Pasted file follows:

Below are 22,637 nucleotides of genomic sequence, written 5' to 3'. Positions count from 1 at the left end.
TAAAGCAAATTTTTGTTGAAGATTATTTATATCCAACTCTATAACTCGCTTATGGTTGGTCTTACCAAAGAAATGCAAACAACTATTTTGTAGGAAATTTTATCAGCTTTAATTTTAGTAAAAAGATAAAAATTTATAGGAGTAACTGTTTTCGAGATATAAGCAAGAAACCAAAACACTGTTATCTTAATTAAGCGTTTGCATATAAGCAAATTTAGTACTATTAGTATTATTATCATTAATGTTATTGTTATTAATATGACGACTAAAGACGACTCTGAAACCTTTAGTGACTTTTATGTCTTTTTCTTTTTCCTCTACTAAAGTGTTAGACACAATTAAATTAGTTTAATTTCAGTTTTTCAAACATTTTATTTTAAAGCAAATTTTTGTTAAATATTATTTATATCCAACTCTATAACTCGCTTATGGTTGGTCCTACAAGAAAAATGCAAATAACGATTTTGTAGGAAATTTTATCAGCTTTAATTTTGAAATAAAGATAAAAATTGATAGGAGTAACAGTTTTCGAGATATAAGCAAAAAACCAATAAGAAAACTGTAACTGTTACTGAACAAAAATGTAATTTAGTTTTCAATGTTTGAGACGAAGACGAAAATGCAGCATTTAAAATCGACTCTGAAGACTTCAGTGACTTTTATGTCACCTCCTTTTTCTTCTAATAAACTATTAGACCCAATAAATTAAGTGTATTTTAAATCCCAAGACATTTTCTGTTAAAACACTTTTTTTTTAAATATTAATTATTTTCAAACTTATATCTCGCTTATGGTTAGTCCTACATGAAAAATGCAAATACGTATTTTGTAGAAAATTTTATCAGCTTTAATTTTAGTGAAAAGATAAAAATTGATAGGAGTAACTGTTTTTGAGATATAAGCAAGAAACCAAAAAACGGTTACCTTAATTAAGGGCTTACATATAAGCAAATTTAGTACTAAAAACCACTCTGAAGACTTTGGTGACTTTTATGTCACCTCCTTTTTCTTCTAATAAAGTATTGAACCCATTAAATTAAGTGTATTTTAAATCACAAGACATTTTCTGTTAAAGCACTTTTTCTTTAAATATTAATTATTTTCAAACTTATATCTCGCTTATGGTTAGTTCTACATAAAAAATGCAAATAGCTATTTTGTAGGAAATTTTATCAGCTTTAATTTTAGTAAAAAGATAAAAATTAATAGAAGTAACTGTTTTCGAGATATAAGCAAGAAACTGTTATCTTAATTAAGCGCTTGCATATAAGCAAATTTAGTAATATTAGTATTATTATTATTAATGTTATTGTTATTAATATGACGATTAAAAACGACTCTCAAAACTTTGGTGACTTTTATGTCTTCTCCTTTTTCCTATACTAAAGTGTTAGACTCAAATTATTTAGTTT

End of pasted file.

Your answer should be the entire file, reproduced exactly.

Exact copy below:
Below are 22,637 nucleotides of genomic sequence, written 5' to 3'. Positions count from 1 at the left end.
TAAAGCAAATTTTTGTTGAAGATTATTTATATCCAACTCTATAACTCGCTTATGGTTGGTCTTACCAAAGAAATGCAAACAACTATTTTGTAGGAAATTTTATCAGCTTTAATTTTAGTAAAAAGATAAAAATTTATAGGAGTAACTGTTTTCGAGATATAAGCAAGAAACCAAAACACTGTTATCTTAATTAAGCGTTTGCATATAAGCAAATTTAGTACTATTAGTATTATTATCATTAATGTTATTGTTATTAATATGACGACTAAAGACGACTCTGAAACCTTTAGTGACTTTTATGTCTTTTTCTTTTTCCTCTACTAAAGTGTTAGACACAATTAAATTAGTTTAATTTCAGTTTTTCAAACATTTTATTTTAAAGCAAATTTTTGTTAAATATTATTTATATCCAACTCTATAACTCGCTTATGGTTGGTCCTACAAGAAAAATGCAAATAACGATTTTGTAGGAAATTTTATCAGCTTTAATTTTGAAATAAAGATAAAAATTGATAGGAGTAACAGTTTTCGAGATATAAGCAAAAAACCAATAAGAAAACTGTAACTGTTACTGAACAAAAATGTAATTTAGTTTTCAATGTTTGAGACGAAGACGAAAATGCAGCATTTAAAATCGACTCTGAAGACTTCAGTGACTTTTATGTCACCTCCTTTTTCTTCTAATAAACTATTAGACCCAATAAATTAAGTGTATTTTAAATCCCAAGACATTTTCTGTTAAAACACTTTTTTTTTAAATATTAATTATTTTCAAACTTATATCTCGCTTATGGTTAGTCCTACATGAAAAATGCAAATACGTATTTTGTAGAAAATTTTATCAGCTTTAATTTTAGTGAAAAGATAAAAATTGATAGGAGTAACTGTTTTTGAGATATAAGCAAGAAACCAAAAAACGGTTACCTTAATTAAGGGCTTACATATAAGCAAATTTAGTACTAAAAACCACTCTGAAGACTTTGGTGACTTTTATGTCACCTCCTTTTTCTTCTAATAAAGTATTGAACCCATTAAATTAAGTGTATTTTAAATCACAAGACATTTTCTGTTAAAGCACTTTTTCTTTAAATATTAATTATTTTCAAACTTATATCTCGCTTATGGTTAGTTCTACATAAAAAATGCAAATAGCTATTTTGTAGGAAATTTTATCAGCTTTAATTTTAGTAAAAAGATAAAAATTAATAGAAGTAACTGTTTTCGAGATATAAGCAAGAAACTGTTATCTTAATTAAGCGCTTGCATATAAGCAAATTTAGTAATATTAGTATTATTATTATTAATGTTATTGTTATTAATATGACGATTAAAAACGACTCTCAAAACTTTGGTGACTTTTATGTCTTCTCCTTTTTCCTATACTAAAGTGTTAGACTCAAATTATTTAGTTT